Saturday, July 21, 2007

The American Health Insurance Scam

The current system is not a free market; it is a set of government rigged rules that ensure that the insurance and pharmaceutical industries prosper, and that tens of millions of people go without access to care - Dean Baker (DOB 7/13/1958) co-director of the Center for Economic and Policy Research (CEPR) and author of "The Conservative Nanny State: How the Wealthy Use the Government to Stay Rich and Get Richer".

Following is an excerpt from the 6/14/2007 broadcast of The Thom Hartmann Show. Thom Hartman interviews John Edwards regarding his proposed health care plan (edited for brevity and clarity)...

Thom Hartmann: Specifically, what are the things you're suggesting we do? (to bring down the costs associated with health care.)

John Edwards: Well, in the case of insurance companies, we want to create competition that doesn't exist today, between the insurance companies that are in these "health markets" that I'm going to set up with my health care plan. ... Everybody will be covered under either a private or public plan. People can choose the government plan if they want to. That creates a competition that doesn't exist today. Secondly, because insurance companies are spending 30-40 percent of every dollar on administrative costs and profits, we mandate a minimum of 85 percent of each dollar has to go towards patient care.

Thom Hartmann: That seems like an incredibly important thing. I was staggered last fall when the wall street journal revealed that William McGuire, the CEO of United Health Group - the second largest health insurance company in the United States, took home 1.6 billion (see update below) ... His company's stock price tripled from January 2003 to January 2006. Net income in 2005 of 3.3 billion - and this is a company that is basically just moving money - moving paper around.

John Edwards: That's exactly right. It's terrible that we have 45 million people without coverage - that's a moral issue - but on top of that the costs are just staggering. We desperately need a president who will take these insurance companies on. They don't need to make that kind of money. ... You can count on the fact that there's going to be millions of dollars spent on television ads fighting what we're trying to do. What you should ask yourself, when you see one of these ads, is "who's paying for it?". It's either a big drug company, or a big insurance company. It's the people who are charging you so much money that you can't continue to pay for your health care.

Thom Hartmann: Senator Edwards, tell us a little more about the Medicare Plus part of this plan, please.

John Edwards: There are a lot of people who believe that we should go from the system we have now to a single payer system. An entirely government run health care system. There's a lot to be said for single payer - it's administrative costs are much lower, they're more efficient, and - certainly in some places - the care is better... but we live in a country where people are used to having choices, and my concern was that jump was to much, to fast. We need to do something big, something bold, cover everybody, real universality ... but we wanted people to have a choice between a private or a government plan. The reason for me setting it up that way is because I think people will choose to go to the government plan. The net result will be to drive the system to a single payer system.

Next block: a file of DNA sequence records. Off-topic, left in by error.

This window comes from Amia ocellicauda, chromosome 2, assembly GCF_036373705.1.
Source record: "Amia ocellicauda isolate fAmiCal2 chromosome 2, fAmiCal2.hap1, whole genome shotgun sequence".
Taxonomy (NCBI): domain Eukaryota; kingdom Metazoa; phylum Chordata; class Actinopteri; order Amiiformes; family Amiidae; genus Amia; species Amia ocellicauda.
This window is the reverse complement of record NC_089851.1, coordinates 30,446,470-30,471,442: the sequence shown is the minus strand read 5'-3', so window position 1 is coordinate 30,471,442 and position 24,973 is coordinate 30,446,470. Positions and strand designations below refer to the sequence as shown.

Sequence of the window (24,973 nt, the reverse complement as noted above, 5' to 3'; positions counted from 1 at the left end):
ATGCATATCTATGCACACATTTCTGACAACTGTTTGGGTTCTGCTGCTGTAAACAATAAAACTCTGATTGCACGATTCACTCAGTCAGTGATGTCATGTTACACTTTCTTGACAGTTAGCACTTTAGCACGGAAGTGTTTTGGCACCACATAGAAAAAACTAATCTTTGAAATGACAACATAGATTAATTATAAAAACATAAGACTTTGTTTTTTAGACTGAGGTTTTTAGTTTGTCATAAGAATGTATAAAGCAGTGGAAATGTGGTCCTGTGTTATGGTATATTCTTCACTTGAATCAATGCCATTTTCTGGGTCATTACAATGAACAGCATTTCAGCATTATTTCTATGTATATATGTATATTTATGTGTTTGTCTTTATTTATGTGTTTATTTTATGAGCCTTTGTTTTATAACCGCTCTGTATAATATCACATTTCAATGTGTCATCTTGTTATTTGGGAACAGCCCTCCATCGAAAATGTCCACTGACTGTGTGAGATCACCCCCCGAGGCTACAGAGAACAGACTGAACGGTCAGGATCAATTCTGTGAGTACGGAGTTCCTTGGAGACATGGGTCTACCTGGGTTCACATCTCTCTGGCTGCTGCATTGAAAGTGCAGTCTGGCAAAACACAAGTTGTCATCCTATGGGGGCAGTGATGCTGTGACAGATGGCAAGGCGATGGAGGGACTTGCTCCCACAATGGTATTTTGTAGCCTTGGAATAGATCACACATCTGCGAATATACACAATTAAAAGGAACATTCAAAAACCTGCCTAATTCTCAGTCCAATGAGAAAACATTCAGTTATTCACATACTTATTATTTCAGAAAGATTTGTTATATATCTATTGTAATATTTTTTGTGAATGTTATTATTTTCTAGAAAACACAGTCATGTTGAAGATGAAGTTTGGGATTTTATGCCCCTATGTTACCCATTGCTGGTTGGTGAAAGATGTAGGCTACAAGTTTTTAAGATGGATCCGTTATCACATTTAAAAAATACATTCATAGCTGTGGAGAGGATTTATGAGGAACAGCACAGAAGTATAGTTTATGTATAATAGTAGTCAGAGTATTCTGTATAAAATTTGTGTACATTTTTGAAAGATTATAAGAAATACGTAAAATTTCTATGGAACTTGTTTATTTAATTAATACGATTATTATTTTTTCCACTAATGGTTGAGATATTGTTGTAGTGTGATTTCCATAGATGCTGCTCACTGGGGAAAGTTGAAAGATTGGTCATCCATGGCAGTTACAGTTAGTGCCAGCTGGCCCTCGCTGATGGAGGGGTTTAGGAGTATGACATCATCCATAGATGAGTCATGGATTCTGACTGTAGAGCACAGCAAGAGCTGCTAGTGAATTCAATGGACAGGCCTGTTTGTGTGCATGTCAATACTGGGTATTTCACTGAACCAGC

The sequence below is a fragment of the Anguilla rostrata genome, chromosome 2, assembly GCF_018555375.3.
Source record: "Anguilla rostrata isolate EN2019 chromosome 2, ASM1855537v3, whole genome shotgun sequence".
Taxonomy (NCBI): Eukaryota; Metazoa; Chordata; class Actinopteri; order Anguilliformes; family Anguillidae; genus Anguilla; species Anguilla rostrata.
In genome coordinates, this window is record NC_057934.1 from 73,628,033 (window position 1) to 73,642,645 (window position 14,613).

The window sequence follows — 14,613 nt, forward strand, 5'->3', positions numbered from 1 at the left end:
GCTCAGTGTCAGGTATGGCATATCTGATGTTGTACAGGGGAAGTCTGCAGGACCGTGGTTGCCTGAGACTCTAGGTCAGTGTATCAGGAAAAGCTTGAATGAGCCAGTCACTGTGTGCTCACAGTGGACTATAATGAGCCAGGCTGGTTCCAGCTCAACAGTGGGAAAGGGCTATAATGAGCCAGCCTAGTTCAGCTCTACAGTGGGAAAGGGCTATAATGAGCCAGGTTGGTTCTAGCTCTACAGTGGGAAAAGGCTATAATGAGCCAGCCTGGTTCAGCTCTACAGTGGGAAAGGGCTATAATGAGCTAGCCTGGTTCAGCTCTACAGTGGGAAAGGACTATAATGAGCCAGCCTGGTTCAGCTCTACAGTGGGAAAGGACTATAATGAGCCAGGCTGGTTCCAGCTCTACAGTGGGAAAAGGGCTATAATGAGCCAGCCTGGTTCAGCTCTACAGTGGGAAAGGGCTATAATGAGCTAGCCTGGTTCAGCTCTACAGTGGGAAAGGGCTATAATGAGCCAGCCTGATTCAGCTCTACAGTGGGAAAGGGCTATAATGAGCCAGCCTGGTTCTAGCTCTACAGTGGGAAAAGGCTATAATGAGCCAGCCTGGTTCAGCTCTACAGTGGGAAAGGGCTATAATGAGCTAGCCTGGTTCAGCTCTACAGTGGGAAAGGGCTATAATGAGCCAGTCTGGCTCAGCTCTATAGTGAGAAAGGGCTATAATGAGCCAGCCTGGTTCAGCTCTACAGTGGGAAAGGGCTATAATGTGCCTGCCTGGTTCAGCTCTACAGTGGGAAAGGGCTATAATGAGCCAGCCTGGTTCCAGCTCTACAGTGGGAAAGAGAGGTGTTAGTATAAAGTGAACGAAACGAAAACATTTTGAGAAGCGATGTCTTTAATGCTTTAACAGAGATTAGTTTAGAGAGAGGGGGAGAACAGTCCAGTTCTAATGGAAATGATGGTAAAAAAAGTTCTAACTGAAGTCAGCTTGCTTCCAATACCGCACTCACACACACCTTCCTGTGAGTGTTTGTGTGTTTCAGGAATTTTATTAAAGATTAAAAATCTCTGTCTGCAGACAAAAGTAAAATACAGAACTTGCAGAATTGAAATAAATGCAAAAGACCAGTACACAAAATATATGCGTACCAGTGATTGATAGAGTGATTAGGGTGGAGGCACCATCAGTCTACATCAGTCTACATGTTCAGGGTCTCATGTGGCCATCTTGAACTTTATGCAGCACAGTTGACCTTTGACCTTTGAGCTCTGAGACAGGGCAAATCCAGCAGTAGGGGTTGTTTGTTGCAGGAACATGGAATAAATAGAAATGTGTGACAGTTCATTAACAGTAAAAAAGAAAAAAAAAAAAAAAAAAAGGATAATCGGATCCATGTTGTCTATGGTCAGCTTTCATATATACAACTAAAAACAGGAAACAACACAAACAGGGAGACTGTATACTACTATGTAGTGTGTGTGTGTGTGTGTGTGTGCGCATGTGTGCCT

My Commentary: Obviously insurance companies will, by and large, be unable to compete, and will be driven out of business. Fantastic. There is absolutely no reason why the American people should continue to tolerate these leeches which drain away 30 to 40 percent of every health care dollar when the government can do the same job for 3-5 percent.

Seeing as, according to Mother Jones Magazine, 76 percent of Americans agree that access to health care should be a right and should be provided equally to everyone (according to a 2004 survey), the only question is will our elected officials give us what we want, or will they bow to the wishes of their corporate masters?

Meidcare for all would save an estimated $300 billion dollars. Even though millions of us have no health coverage at all, we spend almost twice as much as the other countries that do a better job of covering everyone. We waste hundreds of billions on insurance companies which do not provide any health care. In fact, one third of that money is wasted on company salaries, stock holder profits, lobbying and marketing. The only way to pay for all of us is to remove the useless waste and profits of the insurance companies.

Update, 7/23/2007: Regarding the 1.6 billion United Health Group CEO William McGuire "took home" - Mr. McGuire's stock options are currently frozen due to ongoing litigation. It seems that the Public Employees' Retirement System of Ohio (PERS) and the State Teachers' Retirement System of Ohio (STRS), who own a combined 5.6 million in UHG common stock, are claiming that the value of their stock declined due to "the options backdating scandal in which the UHG board cavalierly abdicated its oversight responsibilities and improperly allowed McGuire to set his own compensation". (Attorney General Marc Dann questions UnitedHealth Group review panel. 2/7/2007)

Further Reading
[1] Facts about Universal Health Care and Single Payer Health Care for
[2] Sicko Factual Backup From
[3] Sicko Proves our Health Care Approach is Working by Janet Bagnall, Montreal Gazette. 7/15/2007
[4] Fixing Health Care: Not Government vs. Market by Dean Baker, 7/10/2007.